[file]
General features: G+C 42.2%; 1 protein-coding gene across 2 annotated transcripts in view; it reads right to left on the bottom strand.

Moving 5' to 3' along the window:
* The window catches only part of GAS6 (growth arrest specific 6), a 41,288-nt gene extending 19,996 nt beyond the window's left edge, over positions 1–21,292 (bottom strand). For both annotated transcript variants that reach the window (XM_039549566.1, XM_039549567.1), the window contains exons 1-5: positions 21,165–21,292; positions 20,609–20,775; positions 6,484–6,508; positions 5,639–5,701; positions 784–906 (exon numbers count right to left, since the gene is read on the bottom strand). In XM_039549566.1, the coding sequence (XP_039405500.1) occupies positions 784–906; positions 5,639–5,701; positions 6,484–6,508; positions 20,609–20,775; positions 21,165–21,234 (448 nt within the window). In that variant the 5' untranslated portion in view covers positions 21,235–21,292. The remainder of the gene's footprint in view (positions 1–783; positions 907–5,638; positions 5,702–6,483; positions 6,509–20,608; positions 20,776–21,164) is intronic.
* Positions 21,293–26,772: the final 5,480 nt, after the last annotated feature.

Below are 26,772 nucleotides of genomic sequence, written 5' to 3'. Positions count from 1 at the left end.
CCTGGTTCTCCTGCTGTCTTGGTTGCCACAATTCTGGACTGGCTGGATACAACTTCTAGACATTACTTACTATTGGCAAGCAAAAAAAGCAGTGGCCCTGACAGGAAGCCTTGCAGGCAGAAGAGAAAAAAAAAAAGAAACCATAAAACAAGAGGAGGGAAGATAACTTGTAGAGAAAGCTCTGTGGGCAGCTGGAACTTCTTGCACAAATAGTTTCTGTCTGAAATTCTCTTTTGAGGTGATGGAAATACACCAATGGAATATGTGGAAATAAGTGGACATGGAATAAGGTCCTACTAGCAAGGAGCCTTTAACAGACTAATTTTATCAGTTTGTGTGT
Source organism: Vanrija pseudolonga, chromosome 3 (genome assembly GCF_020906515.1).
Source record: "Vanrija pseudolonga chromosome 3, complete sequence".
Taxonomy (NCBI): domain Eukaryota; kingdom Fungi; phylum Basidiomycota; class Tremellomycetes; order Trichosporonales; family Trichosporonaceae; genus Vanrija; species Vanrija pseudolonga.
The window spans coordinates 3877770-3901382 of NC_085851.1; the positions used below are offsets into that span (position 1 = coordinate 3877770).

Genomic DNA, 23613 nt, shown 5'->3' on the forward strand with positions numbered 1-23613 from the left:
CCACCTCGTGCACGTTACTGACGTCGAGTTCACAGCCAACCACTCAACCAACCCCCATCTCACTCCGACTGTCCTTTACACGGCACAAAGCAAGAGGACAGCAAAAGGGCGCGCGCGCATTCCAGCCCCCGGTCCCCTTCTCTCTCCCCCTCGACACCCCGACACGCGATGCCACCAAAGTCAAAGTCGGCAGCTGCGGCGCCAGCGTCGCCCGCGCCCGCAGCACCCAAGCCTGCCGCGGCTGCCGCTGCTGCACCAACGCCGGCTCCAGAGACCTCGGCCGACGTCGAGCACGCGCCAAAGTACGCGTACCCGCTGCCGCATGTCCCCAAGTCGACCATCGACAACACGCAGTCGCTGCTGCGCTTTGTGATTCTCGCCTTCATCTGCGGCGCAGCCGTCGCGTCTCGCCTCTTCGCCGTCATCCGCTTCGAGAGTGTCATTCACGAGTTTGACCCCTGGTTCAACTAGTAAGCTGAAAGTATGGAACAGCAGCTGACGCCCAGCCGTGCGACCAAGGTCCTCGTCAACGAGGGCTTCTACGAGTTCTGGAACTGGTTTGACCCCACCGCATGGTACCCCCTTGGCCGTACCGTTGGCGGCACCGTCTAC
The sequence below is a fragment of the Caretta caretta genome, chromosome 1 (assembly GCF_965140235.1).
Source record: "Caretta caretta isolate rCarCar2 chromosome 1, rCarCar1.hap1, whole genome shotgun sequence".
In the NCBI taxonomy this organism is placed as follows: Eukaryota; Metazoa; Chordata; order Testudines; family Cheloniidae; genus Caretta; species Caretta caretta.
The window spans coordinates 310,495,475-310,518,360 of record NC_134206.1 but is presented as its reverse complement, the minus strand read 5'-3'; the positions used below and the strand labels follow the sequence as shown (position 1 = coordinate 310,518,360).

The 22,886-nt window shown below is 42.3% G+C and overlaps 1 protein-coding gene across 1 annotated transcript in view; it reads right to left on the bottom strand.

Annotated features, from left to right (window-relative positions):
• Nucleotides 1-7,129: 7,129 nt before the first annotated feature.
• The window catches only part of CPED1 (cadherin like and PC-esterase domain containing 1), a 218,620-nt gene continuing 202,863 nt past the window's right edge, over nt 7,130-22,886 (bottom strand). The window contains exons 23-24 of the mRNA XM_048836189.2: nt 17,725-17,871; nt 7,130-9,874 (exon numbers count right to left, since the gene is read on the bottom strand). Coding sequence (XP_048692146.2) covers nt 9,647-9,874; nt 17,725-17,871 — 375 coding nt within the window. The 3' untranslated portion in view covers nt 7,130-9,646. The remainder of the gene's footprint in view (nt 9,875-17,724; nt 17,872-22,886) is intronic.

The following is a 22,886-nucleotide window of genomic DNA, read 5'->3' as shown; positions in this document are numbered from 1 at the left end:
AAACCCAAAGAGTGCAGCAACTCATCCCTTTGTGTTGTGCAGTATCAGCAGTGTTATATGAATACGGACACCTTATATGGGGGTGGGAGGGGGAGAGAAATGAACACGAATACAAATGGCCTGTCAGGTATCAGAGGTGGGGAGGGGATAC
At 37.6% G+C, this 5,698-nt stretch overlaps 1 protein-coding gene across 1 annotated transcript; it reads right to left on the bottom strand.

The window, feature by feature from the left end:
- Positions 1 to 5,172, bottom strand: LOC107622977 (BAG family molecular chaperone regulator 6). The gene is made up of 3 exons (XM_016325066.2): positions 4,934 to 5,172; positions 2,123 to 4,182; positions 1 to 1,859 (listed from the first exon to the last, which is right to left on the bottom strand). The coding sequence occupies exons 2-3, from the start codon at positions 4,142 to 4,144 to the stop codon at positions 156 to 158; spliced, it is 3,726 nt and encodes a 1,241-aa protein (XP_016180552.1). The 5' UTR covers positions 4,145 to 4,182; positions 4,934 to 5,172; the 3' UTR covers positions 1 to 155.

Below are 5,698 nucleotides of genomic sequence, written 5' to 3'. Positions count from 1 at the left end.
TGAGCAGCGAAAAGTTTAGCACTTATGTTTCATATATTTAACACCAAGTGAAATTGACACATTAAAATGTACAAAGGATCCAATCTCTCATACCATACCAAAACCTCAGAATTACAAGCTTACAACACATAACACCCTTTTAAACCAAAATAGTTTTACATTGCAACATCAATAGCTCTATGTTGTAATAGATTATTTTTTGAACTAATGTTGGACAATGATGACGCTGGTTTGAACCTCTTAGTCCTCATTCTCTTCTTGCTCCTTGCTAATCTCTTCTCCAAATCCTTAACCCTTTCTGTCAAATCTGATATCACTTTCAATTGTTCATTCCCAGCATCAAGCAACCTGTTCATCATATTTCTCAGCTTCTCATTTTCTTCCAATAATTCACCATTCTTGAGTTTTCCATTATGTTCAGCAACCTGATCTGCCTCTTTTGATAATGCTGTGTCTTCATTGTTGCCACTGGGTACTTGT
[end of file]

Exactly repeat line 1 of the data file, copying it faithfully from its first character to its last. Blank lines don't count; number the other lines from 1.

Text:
General features: G+C 42.2%; 1 protein-coding gene across 2 annotated transcripts in view; it reads right to left on the bottom strand.